Roskam laments growing debt; Hultgren keys on small business
AURORA – U.S. Rep. Peter Roskam, R-Wheaton, said he believes the U.S. needs to deal with its $16 trillion in debt sooner rather than later.
“Either we deal with our debt, or our debt will deal with us,” Roskam told those in attendance at Monday’s multichamber of commerce legislative breakfast at Pipers Banquets in Aurora.
Batavia, Geneva, St. Charles, Elburn and Sugar Grove chambers were among those involved in the event.
Roskam and U.S. Rep. Randy Hultgren, R-Winfield, briefed audience members about the issues discussed in the nation’s capital.
Roskam said he is disappointed the U.S. Senate has not been able to pass a budget in three years.
“Budgets are miserable documents,” Roskam said. “They are limiting. But budgets mean that you are leading. They are important.”
Another issue facing lawmakers is Medicare reform.
“Medicare trustees have said Medicare will be insolvent in 12 years,” Roskam said.
Roskam said the issue needs to be addressed, despite the heat that lawmakers might face from constituents.
In answering questions from the audience, Roskam said he wants to abolish the estate tax.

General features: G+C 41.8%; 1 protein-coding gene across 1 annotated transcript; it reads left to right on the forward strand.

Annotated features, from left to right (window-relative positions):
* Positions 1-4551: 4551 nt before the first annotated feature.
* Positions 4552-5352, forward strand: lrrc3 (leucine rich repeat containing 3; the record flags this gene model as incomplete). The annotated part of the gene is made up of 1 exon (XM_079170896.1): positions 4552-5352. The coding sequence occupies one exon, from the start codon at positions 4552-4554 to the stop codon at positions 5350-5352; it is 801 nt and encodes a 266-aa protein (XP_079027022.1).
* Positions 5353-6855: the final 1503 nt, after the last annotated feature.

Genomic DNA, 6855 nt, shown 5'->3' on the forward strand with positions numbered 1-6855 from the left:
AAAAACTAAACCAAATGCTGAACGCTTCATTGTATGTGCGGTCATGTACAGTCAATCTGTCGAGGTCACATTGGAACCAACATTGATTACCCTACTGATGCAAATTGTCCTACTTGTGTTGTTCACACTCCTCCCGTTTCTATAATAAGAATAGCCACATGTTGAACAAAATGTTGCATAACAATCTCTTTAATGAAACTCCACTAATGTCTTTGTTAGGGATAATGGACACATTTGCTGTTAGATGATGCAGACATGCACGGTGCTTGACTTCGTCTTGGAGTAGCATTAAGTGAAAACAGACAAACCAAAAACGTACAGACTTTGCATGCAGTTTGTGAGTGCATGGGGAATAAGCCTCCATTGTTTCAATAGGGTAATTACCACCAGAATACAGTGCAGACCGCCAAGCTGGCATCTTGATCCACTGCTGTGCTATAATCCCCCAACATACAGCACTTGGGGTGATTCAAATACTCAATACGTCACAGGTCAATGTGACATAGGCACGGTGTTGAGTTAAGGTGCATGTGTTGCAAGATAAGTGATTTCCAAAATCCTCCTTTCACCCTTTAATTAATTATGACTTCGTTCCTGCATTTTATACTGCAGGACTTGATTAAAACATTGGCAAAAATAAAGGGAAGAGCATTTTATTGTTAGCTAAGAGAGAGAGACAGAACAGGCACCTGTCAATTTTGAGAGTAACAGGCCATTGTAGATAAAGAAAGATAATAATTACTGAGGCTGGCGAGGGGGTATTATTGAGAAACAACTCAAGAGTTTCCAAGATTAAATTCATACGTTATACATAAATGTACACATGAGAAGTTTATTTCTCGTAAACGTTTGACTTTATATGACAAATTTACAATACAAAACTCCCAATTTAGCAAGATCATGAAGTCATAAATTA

“I don’t think it is right for death to be a taxable event,” he said.
Roskam said his priorities include rewriting the tax code.
He is running for re-election in the 6th District, which includes part of Kane County.
“I think we can do it in a way that creates competition, but good competition,” he said.
Hultgren said he wants to make sure small businesses succeed.
“I want our big businesses to do well, but I really want small businesses to do well,” he said. “That’s the core of our economy.”
He said one obstacle to business expansion is excessive government regulation.
“We’ve got regulation on the books that maybe made sense 20 years ago but doesn’t now,” Hultgren said.
He also had ideas about health care and how it should be managed.
“The problem is that we have lost control of costs,” Hultgren said. “I want to see that a doctor and patient will make decisions. It should be patient-focused and not bureaucratically controlled.”